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June 20, 1959


Author Affiliations

642 Eastern Pkwy. Brooklyn 13.

JAMA. 1959;170(8):995-996. doi:10.1001/jama.1959.03010080103028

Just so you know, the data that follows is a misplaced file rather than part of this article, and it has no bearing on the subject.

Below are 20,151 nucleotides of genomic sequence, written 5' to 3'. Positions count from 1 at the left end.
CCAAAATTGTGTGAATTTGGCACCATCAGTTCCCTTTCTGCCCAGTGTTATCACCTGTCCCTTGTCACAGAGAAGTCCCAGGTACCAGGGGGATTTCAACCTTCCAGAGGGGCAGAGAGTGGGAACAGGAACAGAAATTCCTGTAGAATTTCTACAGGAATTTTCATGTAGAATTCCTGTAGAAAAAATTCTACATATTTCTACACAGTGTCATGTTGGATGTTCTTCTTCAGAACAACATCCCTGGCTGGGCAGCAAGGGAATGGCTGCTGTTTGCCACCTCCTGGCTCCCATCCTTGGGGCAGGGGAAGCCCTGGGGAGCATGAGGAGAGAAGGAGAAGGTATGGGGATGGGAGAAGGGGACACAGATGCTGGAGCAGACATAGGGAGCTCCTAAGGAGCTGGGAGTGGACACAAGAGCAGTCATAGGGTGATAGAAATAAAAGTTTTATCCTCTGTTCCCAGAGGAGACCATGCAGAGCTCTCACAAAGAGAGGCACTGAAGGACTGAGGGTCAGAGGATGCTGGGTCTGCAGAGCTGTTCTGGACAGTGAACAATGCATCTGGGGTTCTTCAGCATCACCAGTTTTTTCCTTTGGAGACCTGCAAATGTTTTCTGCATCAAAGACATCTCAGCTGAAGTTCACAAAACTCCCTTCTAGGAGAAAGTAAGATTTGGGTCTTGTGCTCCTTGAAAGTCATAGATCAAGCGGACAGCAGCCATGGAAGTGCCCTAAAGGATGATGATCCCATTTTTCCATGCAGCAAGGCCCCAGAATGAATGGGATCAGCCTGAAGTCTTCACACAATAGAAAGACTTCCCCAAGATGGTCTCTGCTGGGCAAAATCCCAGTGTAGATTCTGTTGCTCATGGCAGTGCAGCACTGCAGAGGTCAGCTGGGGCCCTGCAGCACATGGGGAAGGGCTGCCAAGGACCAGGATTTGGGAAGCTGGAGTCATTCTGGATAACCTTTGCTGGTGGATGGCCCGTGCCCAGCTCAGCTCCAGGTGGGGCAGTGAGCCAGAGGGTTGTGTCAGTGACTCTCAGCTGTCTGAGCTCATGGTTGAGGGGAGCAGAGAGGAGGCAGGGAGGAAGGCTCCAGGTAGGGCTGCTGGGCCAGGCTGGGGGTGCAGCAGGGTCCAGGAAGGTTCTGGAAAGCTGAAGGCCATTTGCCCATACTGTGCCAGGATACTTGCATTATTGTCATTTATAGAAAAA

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To the Editor:—  Physicians frequently treat patients who come from various parts of the country. Many of these patients have previously undergone operations and often they will be indefinite as to the kind and date of the operation, the name of the surgeon, or the location of the hospital where the operation was performed. Yet many times it is most important to know as soon as possible the nature of the previous operation. For instance, the patient may state that she had an operation on "a tube and ovary" or for a "false pregnancy." The physician may want to know which ovary was operated on, whether it was resected or fully removed, and whether an appendectomy was performed at the time. The answers to such questions and others may be important guides toward a correct diagnosis.Under present circumstances it is often impossible to get that information, and even if

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